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3.2.3 Simulations

The operation of the algorithm is demonstrated on two synthetic ring-ling-square distributions. The data points in these distributions are uniformly distributed over the area of a ring, a line, and a square. The outer radius of the ring equals 1.0. The first variant consists of 850 data points (figure 3.2); the second is much more sparse and contains only 85 points (figure 3.3).

In this section, all tests used the same parameters. Ten units were used. For each, two principal components were extracted. The further training parameter settings were $ \varrho$(0) = 1.0, $ \varrho$(tmax) = 0.001, $ \varepsilon$(0) = 0.5, $ \varepsilon$(tmax) = 0.001, and tmax = 30 000. The quality of a fitted mixture model was evaluated by computing log-likelihoods. As mentioned before, each unit can be interpreted as a local probability density, p($ \bf x$| j) = (2$ \pi$)-d/2exp(- Ej($ \bf x$)/2) (appendix C.1). These local densities allow the definition of a total density underlying the data distribution. It remains to define the priors, the weights of the local units. The prior P(j) is set equal to the fraction of data points assigned to unit j. This assignment is obtained using hard-clustering based on (3.2). Given the priors, the log-likelihood per pattern is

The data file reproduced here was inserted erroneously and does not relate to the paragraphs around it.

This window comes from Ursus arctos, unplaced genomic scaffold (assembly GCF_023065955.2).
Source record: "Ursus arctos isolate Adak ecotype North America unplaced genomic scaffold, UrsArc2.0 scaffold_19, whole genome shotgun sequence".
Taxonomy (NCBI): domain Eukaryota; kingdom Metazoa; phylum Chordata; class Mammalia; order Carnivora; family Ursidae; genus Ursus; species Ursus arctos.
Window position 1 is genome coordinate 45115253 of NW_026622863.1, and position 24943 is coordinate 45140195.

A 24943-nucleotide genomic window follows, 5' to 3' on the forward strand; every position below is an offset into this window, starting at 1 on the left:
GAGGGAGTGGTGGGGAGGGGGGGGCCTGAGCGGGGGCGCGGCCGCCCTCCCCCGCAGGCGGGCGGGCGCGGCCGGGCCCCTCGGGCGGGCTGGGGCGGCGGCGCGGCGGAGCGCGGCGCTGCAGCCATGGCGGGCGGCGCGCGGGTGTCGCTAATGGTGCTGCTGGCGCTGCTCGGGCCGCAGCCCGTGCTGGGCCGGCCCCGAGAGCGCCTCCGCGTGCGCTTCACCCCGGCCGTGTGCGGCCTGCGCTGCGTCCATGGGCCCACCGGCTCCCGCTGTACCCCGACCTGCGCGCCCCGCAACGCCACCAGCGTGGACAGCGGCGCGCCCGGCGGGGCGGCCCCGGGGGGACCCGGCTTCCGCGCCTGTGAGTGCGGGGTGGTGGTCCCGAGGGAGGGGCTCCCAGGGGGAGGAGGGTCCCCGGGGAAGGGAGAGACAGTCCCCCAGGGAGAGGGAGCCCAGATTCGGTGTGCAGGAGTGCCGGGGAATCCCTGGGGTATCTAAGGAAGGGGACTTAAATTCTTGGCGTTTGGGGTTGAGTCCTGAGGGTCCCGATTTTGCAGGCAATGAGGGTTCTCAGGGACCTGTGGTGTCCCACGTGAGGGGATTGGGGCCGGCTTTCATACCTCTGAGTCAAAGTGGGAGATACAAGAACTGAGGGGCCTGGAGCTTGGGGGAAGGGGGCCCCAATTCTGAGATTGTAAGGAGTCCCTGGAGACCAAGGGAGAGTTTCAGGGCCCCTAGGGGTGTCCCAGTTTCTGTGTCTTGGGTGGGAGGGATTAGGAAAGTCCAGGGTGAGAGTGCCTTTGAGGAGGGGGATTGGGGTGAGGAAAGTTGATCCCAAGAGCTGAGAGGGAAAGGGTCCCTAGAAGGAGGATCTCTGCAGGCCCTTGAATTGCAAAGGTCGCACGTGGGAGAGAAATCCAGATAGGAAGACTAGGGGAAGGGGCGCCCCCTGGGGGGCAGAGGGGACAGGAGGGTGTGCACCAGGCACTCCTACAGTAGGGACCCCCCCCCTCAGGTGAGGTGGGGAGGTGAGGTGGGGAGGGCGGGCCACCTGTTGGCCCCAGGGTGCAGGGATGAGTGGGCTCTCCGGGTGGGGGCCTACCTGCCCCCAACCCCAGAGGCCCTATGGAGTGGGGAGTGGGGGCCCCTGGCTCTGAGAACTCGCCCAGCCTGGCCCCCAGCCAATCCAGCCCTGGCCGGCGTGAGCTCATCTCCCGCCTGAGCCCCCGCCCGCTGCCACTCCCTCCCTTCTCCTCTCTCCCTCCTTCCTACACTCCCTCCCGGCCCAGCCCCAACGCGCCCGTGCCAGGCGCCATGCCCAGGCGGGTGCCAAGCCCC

$\displaystyle \mathcal {L}$ = $\displaystyle {\frac{{1}}{{n}}}$$\displaystyle \sum_{{i=1}}^{n}$ln$\displaystyle \sum_{{j=1}}^{m}$P(j)p($\displaystyle \bf x_{i}^{}$| j) . (3.11)

To compute p($ \bf x$| j), NGPCA-constV uses (3.2) for Ej($ \bf x$) and (3.10) to obtain the prior P(j), since the modification just affects the competition between units.

Figure: Training of NGPCA, shown at different annealing steps t. For each step, the log-likelihood per pattern $ \mathcal {L}$ is shown. The length of each ellipse semi-axis is $ \sqrt{{\lambda _j^l}}$.

The first test, using NGPCA, shows the incremental adjustment of the ellipses to the ring-line-square distribution with 850 points (figure 3.2). Here, only one training cycle is shown, but the performance was stable over different training cycles. In ten cycles, the final fitted model resembled the one shown in figure 3.2, and the final $ \mathcal {L}$ ranged between -1.669 and -1.665. NGPCA-constV resulted in similar fitted models; here, the final $ \mathcal {L}$ ranged between -1.688 and -1.668. However, the time evolution was a bit different: single large ellipses as in figure 3.2 (for t = 1000, 3000, and 5000) did not appear. Instead, the sizes of the ellipses were more balanced. Further examples can be found in Möller and Hoffmann (2004) and in section 3.3.2.

The second test compared NGPCA with NGPCA-constV by using the sparse distribution. Here, NGPCA-constV visibly outperformed NGPCA (figure 3.3). The results shown were typical.

Figure 3.3: Results for the final fitted model using (A) NGPCA and (B) NGPCA-constV.

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Next: 3.3 Extension of the Up: 3.2 Extension of Neural Previous: 3.2.2 Alternative distance measure
Heiko Hoffmann